Feminists should understand that systemic misogyny within the capitalist-patriarchy makes it very difficult for women to see the reality of our oppression. Even naming male violence as an oppression results in women being belittled, abused and harassed online and off. Our education system is designed to teach children to pass exams – not to question authority. Our media is owned and dominated by white men who have a vested interest in preventing women from accessing knowledge.

This isn’t to say that the women who started this tag aren’t causing harm to other women. Of course they are but we don’t need to replicate patriarchal patterns of silencing against women who are blinded by their privilege or too afraid to speak out. This is the true demonstration of the power of the capitalist-patriarchy: using women to silence and control other women. We can challenge these women with kindness or with anger. but we do not need to engage in abusive language.

An anti-brand, non-brand not-for-profit that tried to monetise anti-capitalism. With what could be mistaken for Orwellian doublespeak but with the purest of ideals, Charlotte Raven’s Feminist Times wanted to save women from advertising and in doing so ensured its own downfall. After 12 months of being run as an online alternative to the glossies – with no advertising or big-brand partnerships and while paying its contributors (unlike many others) – Feminist Times was yesterday put on ice. The problem is that today’s mainstream feminists are no longer suspicious of advertising; in fact we are in an era where feminism is becoming advertising.

I was the Editor of Feminist Times for its last seven months. I’m too young to have been a libber or a Marxist feminist before the wall came down, and yet I’m pretty old-fashioned in my capitalist scepticism. I just don’t trust big business. I have this instinctual feeling that big business is bad for women. It undervalues us, sells ruthlessly to us and takes no prisoners in the name of profit or progress. Yet I am a massive hypocrite, because while I can spend hours watching disturbing Youtube videos of industrialised farming practices there’s nothing I love more after a couple of pints than a Big Mac. It’s like some knowing joke – yes I know I’m being bad, but because I know, that makes it all right. Doesn’t feel so right the next morning.

More on the closure of the (current incarnation) of Feminist Times.

Deborah Coughlin: Feminist Times can be proud of what it did in promoting a brand-free feminism, The Independent.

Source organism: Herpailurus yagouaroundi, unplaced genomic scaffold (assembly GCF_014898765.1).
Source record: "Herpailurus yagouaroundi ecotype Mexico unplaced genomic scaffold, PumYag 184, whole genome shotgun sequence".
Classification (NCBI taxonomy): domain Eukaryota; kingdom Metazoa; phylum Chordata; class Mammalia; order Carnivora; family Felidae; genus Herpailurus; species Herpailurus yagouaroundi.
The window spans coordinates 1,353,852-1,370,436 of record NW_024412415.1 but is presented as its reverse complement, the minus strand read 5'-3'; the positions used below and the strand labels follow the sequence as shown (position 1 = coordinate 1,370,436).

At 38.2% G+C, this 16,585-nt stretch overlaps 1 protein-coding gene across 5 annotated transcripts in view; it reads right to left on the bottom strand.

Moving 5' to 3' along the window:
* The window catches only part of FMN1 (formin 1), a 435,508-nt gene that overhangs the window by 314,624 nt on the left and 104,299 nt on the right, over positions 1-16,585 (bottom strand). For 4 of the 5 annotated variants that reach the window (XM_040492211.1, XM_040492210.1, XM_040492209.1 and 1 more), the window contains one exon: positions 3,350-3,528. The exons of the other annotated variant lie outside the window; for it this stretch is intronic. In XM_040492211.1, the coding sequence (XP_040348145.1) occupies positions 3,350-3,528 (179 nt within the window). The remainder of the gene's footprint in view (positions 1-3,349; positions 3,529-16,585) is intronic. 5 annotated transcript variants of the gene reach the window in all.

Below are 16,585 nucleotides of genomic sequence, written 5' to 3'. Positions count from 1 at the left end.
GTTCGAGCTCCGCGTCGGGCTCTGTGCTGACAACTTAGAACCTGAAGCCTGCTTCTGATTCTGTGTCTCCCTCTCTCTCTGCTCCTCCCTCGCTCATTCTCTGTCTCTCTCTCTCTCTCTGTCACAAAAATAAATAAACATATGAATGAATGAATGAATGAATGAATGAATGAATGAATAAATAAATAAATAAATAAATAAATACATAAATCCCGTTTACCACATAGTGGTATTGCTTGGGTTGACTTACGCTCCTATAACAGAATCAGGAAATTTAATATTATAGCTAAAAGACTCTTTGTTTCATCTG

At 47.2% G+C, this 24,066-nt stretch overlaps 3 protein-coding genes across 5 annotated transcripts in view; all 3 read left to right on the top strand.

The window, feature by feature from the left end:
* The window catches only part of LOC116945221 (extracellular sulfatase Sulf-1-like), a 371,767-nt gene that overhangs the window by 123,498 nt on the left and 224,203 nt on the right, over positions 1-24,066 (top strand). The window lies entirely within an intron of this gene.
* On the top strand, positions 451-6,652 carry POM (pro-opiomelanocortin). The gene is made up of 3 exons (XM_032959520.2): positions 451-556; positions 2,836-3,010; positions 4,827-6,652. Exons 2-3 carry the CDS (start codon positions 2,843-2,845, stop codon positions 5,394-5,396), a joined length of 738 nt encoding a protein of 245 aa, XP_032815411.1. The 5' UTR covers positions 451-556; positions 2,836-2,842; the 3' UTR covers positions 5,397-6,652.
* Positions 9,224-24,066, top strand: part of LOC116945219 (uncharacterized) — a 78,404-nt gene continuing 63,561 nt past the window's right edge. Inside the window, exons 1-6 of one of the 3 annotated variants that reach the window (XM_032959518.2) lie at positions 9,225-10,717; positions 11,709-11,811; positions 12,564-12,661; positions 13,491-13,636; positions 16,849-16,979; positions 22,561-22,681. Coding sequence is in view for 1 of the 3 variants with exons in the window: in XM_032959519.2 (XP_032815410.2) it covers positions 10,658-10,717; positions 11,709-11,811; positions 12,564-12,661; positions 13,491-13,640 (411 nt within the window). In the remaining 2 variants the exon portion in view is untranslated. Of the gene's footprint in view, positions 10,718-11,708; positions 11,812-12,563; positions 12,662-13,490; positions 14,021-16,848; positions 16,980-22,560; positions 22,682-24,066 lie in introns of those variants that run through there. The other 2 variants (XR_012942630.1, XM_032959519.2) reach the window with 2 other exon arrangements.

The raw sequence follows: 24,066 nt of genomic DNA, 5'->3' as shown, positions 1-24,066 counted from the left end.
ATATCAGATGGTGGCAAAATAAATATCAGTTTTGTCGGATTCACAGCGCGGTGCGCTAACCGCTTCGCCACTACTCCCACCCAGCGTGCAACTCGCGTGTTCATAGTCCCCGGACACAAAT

Rest of image here (gender-focus).

Rest of image here (gender-focus).

And I couldn’t help but think, how long have young women been doing sexual things for free drinks — or even lame swag? Wet T-shirt contests. Mud wrestling. The entire “Girls Gone Wild” franchise. Mardi Gras. It’s practically built into college culture, the attempt to get women to compromise themselves — and I say “compromise” because that is what is eroticized, rather than the idea of a woman’s authentic, enthusiastic expression of her sexuality — whether it’s for a string of plastic beads or a “Girls Gone Wild” trucker hat.

But there’s a big difference between wet T-shirt contests and two dozen blow jobs. There’s long been a thrill in getting “good” girls to go “bad,” but thanks in part to the mainstreaming of hardcore porn and Spring Break raunch, pouring water on your boobs is no longer that provocative. A boob flash is passé, even quaint. Now, perhaps, it takes 24 blow jobs. OK, that’s hyperbole — but the bar for titillation and trespass has been raised.

The Truth About Sexploitative Party Games – alternet.

Today in terrifying: How Scientologists Are Sneaking Their Way into Schools to Spread Their Propaganda

Not sure which scares me the most: Scientologists or flesh-eating snake-rat-mice-spiders.

By its own estimate, Foundation for a Drug Free World, an education non-profit, has visited at least 20 percent of New York City’s schools, public and private. That’s over 14,000 children, it says, mainly in disadvantaged schools in outer boroughs. Drug Free World has won accolades from the City Council and the state Senate and been featured by over a dozen local publications, including the Daily News.

But in two recent presentations witnessed by a City Limits reporter, the organization—which is connected to the Church of Scientology—presented information on the dangers of drug abuse that had little basis in fact and could be traced to the works of Scientology founder L. Ron Hubbard.

On Alternet.

Starving British children are looking for food in rubbish bins

British children are sifting through bins left outside houses in search of scraps of food because they are starving, it has been revealed.

But Tories and their supporters in rich London won’t have to look at them – because they are in Labour-held Stoke-on-Trent.

The Stoke Sentinel reported that “Youngsters have been searching through bins in the Hollings Street and Brocksford Street area of Fenton before eating any leftovers.”

It said, “Dozens of hungry families are referred to Fenton’s food bank for help every week.”

What’s really sad about this story is that some of the people interviewed seemed to think the problem was with the mess left behind by these children – youngsters who are, remember, so hungry that they are rooting through rubbish for stale leftovers.

One said: “It’s horrible to see… Some days on the school run we have had to actually cross over the road because there’s so much rubbish on the pavement because of this. Luckily I keep my bins to one side so we haven’t been too badly affected.”

On Vox Political.

Jesus H.